by Dr. Vicki Rackner
Conversations about pain medication–especially opioids– elicit strong emotions.
Here are 7 conversation starters if you think your loved one should take more pain medication.
Observe out loud Say, “You look like you’re in pain. The doctor says you can take medication every three hours, and you haven’t taken any all day.” Then just listen. You don’t have to agree with their points; your job is simply to understand.
Say, “Hang on a minute. I’d like to write these down.”
Ask about the past Ask, “When you were a kid, how did your mom respond to your pain?” Or, “As a child, did anyone you know have a bad reaction to pain medication?” A traumatic childhood experience can shape an adult’s response to pain.
Remove judgment and shame If your loved one expresses shame or judgment about people who have pain or people who take pain medication, say, “No one would would judge a person who needs eyeglasses or insulin; pain medication is a legitimate treatment option for a legitimate medical condition.” Plan to repeat this message many times.
Involve the doctor Say, “You have some valid medical concerns. Let’s take them to the expert–your doctor.” The doctor has the credibility to respond to objections like, “I’m afraid I’ll become addicted.” or “The pill is too big to swallow.” or “I don’t like the fuzzy thinking.”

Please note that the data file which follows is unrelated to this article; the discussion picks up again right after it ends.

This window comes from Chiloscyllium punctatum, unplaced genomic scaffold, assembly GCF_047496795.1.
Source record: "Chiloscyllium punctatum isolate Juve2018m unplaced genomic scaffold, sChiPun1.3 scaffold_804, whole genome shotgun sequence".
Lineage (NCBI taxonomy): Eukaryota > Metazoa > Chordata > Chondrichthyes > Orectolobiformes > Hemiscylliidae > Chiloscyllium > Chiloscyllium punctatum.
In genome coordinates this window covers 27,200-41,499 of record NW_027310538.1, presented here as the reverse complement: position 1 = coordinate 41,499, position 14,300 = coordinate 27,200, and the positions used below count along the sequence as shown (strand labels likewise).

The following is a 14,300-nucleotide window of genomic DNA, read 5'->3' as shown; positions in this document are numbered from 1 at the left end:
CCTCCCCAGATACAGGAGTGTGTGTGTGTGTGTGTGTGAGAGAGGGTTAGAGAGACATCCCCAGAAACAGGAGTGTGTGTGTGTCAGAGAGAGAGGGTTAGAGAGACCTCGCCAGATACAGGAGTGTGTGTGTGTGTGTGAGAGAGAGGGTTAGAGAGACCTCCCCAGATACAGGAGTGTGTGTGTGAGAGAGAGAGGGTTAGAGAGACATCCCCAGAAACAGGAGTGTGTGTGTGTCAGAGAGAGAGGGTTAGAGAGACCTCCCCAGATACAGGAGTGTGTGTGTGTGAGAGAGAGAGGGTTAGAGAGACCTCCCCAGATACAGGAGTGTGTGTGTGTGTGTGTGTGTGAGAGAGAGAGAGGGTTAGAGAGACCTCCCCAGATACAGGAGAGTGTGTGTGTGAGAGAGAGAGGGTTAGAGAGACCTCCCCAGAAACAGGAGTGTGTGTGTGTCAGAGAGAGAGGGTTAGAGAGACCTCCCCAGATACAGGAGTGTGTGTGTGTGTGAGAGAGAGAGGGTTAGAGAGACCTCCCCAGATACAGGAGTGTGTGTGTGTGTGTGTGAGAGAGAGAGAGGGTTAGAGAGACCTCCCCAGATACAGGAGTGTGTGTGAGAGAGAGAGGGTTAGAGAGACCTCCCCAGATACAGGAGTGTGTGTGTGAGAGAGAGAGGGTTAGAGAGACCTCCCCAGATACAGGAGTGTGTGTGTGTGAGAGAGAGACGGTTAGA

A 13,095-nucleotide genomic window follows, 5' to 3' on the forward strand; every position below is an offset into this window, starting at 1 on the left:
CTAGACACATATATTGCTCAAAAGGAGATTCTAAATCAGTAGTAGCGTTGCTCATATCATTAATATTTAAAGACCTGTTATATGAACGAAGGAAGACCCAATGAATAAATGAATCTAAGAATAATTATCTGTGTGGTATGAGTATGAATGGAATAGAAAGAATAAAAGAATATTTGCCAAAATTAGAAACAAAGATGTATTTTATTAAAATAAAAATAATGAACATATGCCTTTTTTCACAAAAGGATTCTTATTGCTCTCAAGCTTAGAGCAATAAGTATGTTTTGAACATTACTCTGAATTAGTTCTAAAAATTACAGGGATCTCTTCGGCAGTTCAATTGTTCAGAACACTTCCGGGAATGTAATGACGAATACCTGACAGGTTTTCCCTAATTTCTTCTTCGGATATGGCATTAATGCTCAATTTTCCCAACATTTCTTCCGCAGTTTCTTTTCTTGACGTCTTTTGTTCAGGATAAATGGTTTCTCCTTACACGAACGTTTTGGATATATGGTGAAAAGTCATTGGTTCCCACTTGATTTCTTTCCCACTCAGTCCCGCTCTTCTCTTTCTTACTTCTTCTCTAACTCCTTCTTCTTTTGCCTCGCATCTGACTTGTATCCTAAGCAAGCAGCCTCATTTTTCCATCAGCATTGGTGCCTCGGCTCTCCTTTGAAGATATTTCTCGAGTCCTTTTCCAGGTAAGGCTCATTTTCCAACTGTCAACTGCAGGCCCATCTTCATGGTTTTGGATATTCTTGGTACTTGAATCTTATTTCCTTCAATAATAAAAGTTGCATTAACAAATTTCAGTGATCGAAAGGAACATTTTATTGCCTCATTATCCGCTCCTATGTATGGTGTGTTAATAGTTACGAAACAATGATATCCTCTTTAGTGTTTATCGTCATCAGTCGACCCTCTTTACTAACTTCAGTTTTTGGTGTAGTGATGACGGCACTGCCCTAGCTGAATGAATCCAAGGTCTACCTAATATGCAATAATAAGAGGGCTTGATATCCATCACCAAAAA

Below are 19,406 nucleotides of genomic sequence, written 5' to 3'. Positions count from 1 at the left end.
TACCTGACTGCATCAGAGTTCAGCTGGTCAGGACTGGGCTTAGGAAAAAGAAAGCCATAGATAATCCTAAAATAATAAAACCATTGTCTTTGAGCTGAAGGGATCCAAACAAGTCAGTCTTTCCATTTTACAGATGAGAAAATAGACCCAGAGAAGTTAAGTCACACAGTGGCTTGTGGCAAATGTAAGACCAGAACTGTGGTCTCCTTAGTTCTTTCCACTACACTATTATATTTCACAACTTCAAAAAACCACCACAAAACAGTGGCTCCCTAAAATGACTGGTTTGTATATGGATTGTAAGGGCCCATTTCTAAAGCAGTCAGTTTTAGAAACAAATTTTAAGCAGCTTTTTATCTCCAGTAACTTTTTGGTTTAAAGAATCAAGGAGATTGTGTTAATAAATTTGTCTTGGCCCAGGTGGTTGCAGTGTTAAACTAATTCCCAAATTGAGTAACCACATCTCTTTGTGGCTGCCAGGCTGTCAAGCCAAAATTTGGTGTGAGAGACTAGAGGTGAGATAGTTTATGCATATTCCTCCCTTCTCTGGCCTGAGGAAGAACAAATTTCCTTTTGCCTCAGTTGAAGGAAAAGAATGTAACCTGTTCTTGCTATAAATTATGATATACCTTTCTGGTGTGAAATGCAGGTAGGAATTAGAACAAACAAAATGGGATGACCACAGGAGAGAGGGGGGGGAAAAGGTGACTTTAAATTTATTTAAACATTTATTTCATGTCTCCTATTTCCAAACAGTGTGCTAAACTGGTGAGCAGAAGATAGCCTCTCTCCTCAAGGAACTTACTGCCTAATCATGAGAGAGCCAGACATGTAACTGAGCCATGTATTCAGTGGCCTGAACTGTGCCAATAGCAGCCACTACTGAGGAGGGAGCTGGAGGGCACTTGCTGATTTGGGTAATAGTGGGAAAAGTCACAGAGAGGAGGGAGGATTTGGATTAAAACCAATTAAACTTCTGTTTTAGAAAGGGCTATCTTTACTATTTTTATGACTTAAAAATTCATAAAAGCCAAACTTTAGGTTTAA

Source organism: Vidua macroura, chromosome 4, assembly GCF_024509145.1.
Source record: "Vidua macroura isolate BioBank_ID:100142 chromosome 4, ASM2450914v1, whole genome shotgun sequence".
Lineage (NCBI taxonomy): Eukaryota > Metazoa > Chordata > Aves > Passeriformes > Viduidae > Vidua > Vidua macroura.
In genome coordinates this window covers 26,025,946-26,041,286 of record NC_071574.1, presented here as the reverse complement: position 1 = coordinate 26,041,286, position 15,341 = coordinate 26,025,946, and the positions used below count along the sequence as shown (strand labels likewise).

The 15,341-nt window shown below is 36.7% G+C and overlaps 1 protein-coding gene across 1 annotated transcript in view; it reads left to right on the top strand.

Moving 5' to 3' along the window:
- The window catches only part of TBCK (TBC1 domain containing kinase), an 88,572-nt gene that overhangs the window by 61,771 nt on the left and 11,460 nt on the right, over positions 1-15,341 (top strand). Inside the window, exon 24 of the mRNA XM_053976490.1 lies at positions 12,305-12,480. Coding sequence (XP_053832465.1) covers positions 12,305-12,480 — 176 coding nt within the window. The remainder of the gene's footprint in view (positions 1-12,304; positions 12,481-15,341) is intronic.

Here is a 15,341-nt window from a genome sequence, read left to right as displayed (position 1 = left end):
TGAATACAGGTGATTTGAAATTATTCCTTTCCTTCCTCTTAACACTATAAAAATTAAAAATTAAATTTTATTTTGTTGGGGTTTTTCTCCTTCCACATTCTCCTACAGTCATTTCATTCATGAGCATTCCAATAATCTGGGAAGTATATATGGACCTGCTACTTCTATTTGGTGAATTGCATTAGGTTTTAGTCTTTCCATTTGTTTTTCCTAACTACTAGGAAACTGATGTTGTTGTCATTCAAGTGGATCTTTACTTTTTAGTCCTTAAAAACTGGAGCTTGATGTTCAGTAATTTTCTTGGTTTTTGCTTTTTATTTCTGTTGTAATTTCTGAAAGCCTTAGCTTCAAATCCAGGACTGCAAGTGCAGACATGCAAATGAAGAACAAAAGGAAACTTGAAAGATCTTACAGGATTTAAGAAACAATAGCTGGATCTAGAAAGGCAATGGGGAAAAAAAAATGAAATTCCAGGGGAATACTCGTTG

Educate Many people who born before Penicillin was discovered believe that pain promotes healing. Say, “We used to think that pain was good. Now we know pain is bad for the body and the brain.”
Tolerate differences You might manage medication differently if you were the person in pain. You are not. Every person has their own scale on which they weight the risks against the benefits. Respect your loved one’s right to make choices about their own bodies
Use guilt as needed. When all else fails, say, “It’s hard for me to watch you in pain. Will you take some pain medication so I feel better?”
About Dr. Vicki Rackner, Dr. Vicki Rackner is a former surgeon, author and speaker who has improved the lives of tens of thousands of patients, family caregivers and health care professionals. A decade ago she left the operating room and clinical faculty appointment at the University of Washington School of Medicine to serve as a nationally recognized expert in the doctor-patient-caregiver collaboration.